Righteous anger. Sad disgust. Helpless indignation. These feelings are all old friends and frequent visitors. This time I decide to take the high road, and with smug satisfaction I place a carton of organic half-and-half in my bag (miracle of miracles, I remembered it) tucking it in next to the recycled toilet paper and on top of the fair-trade coffee. My, my, I'm feeling good about myself today. It doesn't hurt that this is the first week of the month. If it was the last it would be a different story.

What else? Eggs, another hard choice. This year I'm supplying a friend's coffee shop with brownies for the holiday season, so I need a lot of eggs and butter, too. The problem is that if I buy the free-range eggs, I'll have to charge twice as much for the brownies to cover my costs. And it's this that drives me crazy, because it should be an easy decision. I know what chickens endure in factories; I've heard and read the horror stories, and I know about the antibiotics and hormones that get fed to cows and end up in their milk. But once again it comes down to the bottom line. Sure, I value the homemade over the factory produced, the local over the imported. But I also value paying my mortgage and electricity bill. And why does it always come down to this? Doing what is ethically right and better in terms of health competes against doing what I can afford. It makes me want to scream.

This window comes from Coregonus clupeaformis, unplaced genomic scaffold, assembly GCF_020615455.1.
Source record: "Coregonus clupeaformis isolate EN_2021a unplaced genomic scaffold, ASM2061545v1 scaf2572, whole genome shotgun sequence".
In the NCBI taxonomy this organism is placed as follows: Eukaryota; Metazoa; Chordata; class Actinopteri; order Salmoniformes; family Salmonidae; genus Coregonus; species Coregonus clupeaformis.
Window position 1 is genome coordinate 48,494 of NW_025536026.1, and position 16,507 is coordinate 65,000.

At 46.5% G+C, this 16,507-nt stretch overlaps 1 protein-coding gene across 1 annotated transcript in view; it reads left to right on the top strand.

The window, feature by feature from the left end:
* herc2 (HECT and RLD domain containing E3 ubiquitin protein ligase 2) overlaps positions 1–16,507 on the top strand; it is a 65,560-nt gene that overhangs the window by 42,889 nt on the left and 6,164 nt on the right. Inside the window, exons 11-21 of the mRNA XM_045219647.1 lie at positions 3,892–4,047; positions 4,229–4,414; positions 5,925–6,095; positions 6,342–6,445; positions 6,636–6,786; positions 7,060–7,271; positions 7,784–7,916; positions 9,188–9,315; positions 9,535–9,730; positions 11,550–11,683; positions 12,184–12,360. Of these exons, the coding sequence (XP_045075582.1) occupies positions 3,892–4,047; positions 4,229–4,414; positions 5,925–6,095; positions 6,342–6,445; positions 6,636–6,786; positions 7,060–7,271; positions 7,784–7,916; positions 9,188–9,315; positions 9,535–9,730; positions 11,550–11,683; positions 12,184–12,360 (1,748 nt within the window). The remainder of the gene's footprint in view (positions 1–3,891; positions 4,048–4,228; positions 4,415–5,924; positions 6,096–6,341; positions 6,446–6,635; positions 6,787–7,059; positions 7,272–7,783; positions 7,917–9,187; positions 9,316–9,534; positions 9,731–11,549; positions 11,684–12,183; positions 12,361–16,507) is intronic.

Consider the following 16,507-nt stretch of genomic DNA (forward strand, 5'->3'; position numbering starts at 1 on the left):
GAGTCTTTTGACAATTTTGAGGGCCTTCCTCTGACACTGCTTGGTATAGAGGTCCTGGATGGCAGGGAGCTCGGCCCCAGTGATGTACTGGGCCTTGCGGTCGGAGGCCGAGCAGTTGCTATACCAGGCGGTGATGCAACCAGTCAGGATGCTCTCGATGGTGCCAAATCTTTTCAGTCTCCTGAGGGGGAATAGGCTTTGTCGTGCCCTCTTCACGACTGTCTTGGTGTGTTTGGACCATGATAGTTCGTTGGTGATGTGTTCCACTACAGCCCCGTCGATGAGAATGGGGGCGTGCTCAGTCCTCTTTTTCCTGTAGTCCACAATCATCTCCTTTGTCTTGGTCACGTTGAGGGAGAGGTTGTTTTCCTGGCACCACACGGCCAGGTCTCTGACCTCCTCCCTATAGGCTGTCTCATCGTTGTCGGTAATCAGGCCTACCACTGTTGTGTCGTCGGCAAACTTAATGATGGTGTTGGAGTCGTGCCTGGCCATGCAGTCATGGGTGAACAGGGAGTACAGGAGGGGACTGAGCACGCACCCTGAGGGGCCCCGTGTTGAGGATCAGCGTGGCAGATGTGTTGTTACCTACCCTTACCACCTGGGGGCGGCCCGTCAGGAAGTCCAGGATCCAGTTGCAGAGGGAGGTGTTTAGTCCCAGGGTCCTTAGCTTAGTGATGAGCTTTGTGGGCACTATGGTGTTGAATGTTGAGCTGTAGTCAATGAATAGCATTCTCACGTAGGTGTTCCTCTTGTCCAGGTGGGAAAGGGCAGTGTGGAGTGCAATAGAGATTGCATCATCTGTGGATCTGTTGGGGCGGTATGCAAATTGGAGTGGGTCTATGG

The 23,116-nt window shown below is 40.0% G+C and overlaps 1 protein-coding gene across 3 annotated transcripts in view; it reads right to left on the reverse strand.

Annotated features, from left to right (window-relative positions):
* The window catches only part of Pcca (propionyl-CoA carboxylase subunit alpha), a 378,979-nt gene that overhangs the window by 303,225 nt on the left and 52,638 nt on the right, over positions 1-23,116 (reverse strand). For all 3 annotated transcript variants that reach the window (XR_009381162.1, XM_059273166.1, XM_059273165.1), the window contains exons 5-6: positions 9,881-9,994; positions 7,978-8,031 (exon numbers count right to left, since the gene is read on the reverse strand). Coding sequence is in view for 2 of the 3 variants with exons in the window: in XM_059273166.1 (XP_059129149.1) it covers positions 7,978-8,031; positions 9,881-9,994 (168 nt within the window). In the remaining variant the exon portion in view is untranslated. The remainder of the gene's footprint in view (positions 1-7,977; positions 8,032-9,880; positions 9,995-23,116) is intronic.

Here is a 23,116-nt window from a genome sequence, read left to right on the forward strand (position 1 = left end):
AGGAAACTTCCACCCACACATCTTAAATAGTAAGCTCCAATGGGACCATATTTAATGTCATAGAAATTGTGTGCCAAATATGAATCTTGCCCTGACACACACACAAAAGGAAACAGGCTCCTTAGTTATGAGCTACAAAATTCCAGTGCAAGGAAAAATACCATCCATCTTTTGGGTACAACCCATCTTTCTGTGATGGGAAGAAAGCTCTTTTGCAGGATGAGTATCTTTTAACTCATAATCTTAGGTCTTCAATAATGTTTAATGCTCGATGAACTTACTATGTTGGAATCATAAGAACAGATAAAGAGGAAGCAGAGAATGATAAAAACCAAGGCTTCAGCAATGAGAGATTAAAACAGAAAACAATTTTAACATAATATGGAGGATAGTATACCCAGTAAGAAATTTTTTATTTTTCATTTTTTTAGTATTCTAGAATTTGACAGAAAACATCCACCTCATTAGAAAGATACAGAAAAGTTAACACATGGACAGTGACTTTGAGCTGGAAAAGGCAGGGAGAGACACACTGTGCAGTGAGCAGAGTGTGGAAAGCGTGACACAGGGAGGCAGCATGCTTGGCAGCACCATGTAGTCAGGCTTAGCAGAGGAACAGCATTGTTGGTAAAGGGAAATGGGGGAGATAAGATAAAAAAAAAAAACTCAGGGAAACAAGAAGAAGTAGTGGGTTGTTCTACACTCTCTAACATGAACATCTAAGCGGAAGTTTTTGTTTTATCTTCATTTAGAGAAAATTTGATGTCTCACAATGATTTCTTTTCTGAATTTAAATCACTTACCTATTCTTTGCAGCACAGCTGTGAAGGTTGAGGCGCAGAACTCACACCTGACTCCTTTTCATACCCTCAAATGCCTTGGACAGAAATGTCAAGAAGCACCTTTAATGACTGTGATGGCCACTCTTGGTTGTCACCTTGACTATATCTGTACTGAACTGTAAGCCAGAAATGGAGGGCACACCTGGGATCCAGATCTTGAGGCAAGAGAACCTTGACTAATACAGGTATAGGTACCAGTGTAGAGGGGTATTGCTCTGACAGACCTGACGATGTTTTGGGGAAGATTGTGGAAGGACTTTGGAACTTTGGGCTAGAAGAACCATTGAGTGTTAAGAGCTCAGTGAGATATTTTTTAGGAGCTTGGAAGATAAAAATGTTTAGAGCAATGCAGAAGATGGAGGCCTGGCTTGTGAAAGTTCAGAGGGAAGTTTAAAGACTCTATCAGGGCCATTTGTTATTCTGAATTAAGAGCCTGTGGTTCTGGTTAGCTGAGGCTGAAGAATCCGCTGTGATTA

But I don't, and as usual, I compromise. I buy one package of "good" eggs and another of "bad" eggs. The twisted rationale is that I'll eat the good ones and bake with the bad ones. That logic only gets me so far, but at least it gets me out the door and driving home, where I can forget about this painful process. I can also forget that I passed on the organic broccoli and the organic garlic, but picked up the local organic honey. I can forget that there's no rhyme to my purchases and that the reasons change from week to week. Does this make me a hypocrite, or am I just another person who talks the talk but doesn't walk the walk -- or walks it only when it's convenient -- and when I have the money?